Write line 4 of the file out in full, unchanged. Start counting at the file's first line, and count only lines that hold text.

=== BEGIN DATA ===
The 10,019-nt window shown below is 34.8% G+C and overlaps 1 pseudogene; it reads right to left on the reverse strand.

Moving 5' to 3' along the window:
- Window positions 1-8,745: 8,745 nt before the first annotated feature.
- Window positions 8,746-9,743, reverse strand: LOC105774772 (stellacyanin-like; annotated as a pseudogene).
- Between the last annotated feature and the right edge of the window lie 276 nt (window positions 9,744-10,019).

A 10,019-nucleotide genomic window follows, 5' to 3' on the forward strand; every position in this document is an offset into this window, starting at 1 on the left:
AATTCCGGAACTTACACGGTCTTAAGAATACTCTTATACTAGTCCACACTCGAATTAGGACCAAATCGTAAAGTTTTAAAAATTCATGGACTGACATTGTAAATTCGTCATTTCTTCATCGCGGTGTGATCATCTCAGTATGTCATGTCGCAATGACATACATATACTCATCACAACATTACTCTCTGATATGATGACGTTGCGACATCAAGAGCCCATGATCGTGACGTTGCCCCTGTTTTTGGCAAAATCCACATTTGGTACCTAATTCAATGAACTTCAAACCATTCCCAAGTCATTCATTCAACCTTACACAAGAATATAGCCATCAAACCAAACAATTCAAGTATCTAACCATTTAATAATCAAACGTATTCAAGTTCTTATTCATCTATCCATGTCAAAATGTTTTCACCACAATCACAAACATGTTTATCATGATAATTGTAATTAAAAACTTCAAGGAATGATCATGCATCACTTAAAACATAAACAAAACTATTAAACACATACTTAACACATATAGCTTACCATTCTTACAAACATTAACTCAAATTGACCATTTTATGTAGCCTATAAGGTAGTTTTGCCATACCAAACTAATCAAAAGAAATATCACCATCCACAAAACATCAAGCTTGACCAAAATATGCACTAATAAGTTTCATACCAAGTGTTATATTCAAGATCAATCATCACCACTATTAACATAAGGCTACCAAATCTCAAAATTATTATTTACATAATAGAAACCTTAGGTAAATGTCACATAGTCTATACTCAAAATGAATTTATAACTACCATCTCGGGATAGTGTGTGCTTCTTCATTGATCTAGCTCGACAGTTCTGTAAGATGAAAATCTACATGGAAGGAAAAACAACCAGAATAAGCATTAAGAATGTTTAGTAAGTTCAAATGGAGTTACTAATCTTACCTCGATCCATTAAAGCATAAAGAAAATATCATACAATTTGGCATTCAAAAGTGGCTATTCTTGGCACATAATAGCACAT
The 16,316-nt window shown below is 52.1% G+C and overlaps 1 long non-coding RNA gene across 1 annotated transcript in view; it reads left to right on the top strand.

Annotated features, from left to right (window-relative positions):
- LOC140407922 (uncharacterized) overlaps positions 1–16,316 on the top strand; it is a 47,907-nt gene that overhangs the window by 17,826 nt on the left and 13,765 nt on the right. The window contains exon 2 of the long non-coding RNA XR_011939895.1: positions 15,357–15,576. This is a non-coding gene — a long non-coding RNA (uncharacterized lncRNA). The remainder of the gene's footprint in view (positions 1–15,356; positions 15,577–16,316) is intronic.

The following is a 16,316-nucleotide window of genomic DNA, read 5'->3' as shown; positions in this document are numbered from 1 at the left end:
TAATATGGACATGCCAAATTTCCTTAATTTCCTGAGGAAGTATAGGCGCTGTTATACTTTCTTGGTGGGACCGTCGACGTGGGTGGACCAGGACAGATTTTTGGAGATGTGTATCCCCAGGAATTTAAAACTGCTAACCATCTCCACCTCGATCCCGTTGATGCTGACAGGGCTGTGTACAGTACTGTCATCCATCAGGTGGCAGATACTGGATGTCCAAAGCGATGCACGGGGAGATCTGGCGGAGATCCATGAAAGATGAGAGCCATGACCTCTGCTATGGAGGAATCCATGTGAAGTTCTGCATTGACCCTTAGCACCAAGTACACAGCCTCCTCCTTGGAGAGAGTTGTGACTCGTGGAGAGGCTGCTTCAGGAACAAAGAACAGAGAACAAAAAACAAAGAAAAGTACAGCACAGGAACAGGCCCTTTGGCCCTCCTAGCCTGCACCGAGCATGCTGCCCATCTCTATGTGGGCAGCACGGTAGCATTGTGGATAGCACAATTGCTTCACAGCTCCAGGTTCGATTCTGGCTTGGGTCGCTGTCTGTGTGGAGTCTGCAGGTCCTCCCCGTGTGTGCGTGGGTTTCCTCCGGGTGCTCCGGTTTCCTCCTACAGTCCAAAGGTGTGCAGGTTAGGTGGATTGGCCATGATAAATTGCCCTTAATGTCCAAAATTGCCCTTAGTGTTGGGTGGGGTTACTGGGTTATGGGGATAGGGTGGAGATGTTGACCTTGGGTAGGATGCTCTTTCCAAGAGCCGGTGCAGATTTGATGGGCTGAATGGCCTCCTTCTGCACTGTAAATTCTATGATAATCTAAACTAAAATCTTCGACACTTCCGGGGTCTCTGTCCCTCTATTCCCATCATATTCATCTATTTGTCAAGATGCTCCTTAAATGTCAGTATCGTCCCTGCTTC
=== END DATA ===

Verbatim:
- Window positions 8,746-9,743, reverse strand: LOC105774772 (stellacyanin-like; annotated as a pseudogene).